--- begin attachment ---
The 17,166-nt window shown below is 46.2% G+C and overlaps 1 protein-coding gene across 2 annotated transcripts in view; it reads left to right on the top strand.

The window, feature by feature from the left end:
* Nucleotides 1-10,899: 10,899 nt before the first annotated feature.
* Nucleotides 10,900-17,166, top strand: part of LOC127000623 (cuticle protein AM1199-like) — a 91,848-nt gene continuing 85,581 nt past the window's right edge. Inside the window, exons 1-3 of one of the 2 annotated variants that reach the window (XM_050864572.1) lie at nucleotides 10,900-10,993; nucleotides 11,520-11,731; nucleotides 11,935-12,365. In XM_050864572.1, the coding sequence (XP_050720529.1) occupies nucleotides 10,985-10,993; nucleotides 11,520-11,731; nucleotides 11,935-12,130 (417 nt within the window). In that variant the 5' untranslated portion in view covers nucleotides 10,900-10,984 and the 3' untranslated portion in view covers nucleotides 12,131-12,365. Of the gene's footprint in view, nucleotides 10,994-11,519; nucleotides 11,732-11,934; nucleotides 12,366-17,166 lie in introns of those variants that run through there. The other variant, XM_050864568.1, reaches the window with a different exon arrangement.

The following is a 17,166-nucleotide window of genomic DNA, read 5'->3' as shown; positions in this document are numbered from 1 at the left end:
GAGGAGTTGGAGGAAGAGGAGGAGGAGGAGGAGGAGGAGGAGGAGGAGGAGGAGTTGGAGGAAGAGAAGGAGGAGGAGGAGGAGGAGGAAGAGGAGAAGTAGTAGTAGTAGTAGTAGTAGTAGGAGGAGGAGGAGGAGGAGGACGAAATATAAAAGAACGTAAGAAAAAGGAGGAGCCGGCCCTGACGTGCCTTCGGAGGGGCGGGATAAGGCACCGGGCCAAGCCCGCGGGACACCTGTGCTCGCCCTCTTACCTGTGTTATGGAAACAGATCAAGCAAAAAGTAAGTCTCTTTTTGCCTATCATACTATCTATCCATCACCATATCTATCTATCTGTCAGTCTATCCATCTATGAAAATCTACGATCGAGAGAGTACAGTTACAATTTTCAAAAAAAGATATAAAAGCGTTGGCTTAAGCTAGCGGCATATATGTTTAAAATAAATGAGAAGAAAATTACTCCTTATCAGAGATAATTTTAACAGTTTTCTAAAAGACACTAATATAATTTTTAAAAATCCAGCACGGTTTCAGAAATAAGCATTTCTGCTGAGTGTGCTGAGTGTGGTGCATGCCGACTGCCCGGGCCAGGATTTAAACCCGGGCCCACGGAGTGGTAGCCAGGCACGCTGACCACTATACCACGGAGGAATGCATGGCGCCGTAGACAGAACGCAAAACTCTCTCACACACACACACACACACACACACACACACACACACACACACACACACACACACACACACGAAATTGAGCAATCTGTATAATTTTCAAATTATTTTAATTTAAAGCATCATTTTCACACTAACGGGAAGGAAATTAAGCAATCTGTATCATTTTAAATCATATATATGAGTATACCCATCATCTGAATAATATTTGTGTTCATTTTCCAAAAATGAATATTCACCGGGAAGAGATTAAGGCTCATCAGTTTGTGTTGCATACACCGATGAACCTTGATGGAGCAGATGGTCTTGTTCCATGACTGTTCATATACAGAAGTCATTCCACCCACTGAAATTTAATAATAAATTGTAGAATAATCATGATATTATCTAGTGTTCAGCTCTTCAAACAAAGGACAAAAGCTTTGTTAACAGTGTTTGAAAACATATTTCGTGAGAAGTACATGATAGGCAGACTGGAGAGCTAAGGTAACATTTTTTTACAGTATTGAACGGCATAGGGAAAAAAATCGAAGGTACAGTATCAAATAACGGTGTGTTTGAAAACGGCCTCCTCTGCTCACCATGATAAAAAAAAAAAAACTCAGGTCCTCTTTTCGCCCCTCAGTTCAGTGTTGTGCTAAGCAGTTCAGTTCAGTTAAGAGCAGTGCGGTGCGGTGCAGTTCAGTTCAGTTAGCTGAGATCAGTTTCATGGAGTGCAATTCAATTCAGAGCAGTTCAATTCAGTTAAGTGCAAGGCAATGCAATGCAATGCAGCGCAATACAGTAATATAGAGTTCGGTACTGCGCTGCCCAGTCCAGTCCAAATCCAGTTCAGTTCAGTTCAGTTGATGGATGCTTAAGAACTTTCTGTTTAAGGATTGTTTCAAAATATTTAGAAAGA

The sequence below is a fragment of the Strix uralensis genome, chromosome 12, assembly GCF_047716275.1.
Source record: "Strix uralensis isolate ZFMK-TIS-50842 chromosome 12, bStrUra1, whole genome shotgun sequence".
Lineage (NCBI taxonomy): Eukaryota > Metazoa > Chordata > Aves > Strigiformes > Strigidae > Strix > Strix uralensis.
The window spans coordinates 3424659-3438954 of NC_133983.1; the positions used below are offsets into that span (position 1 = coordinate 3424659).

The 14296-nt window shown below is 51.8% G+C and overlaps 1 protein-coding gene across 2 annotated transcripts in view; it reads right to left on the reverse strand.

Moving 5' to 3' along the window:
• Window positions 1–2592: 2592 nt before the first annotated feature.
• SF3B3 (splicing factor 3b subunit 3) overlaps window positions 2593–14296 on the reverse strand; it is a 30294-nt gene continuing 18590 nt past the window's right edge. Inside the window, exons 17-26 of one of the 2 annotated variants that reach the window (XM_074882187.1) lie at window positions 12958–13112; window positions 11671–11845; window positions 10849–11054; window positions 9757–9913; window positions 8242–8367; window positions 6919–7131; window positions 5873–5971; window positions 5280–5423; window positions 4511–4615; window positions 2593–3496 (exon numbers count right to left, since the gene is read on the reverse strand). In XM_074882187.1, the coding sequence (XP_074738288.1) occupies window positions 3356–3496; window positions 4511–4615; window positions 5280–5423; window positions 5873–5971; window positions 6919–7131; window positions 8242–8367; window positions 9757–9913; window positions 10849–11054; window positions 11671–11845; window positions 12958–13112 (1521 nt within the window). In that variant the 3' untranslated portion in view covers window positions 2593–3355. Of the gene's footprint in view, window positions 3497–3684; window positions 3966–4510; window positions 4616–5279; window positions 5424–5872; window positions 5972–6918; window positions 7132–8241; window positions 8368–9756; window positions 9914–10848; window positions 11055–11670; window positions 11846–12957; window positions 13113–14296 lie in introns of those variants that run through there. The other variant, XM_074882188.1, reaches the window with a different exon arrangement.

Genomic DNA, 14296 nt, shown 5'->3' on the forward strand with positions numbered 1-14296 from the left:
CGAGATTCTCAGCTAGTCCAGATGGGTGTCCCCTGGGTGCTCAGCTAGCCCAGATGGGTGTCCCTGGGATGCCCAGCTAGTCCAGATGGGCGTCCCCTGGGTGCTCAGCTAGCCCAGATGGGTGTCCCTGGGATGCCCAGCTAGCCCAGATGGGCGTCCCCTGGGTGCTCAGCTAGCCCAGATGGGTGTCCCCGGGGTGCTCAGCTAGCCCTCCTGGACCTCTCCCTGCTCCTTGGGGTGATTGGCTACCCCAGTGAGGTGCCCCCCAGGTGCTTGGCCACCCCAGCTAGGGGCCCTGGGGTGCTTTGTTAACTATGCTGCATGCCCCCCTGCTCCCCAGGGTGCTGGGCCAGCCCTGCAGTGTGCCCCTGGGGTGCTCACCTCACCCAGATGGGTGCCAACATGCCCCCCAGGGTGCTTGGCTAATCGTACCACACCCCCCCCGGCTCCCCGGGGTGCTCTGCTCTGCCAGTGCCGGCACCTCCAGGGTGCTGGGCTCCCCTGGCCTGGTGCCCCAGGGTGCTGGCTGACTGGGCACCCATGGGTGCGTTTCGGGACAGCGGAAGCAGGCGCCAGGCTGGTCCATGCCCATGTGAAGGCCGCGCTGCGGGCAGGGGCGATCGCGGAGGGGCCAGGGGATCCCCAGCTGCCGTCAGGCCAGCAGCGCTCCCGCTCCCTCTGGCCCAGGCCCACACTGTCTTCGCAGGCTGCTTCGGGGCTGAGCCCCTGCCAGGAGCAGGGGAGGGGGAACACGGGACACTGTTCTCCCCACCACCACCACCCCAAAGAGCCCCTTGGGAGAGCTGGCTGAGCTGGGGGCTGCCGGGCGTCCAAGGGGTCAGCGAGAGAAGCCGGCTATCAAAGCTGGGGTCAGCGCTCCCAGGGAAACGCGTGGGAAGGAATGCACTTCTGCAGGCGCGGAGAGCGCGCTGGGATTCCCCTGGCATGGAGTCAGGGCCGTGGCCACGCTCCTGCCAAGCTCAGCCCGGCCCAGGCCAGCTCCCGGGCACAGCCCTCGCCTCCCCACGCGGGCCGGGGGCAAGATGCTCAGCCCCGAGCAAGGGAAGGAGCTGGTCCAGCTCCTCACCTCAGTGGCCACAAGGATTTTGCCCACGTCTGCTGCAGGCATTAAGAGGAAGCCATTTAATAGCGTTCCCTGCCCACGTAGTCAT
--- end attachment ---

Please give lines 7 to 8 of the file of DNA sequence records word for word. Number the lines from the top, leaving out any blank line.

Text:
The sequence below is a fragment of the Strix uralensis genome, chromosome 12, assembly GCF_047716275.1.
Source record: "Strix uralensis isolate ZFMK-TIS-50842 chromosome 12, bStrUra1, whole genome shotgun sequence".